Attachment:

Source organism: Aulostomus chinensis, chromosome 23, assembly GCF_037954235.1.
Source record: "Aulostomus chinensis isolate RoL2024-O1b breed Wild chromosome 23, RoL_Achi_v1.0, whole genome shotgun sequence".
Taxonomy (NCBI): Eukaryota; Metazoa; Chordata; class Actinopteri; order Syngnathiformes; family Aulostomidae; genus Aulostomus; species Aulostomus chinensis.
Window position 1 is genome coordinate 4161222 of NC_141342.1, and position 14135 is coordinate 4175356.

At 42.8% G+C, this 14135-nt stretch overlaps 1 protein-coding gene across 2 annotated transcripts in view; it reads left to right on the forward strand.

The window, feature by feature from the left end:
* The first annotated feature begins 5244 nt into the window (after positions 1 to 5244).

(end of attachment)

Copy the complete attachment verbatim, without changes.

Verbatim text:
Source organism: Aulostomus chinensis, chromosome 23, assembly GCF_037954235.1.
Source record: "Aulostomus chinensis isolate RoL2024-O1b breed Wild chromosome 23, RoL_Achi_v1.0, whole genome shotgun sequence".
Taxonomy (NCBI): Eukaryota; Metazoa; Chordata; class Actinopteri; order Syngnathiformes; family Aulostomidae; genus Aulostomus; species Aulostomus chinensis.
Window position 1 is genome coordinate 4161222 of NC_141342.1, and position 14135 is coordinate 4175356.

At 42.8% G+C, this 14135-nt stretch overlaps 1 protein-coding gene across 2 annotated transcripts in view; it reads left to right on the forward strand.

The window, feature by feature from the left end:
* The first annotated feature begins 5244 nt into the window (after positions 1 to 5244).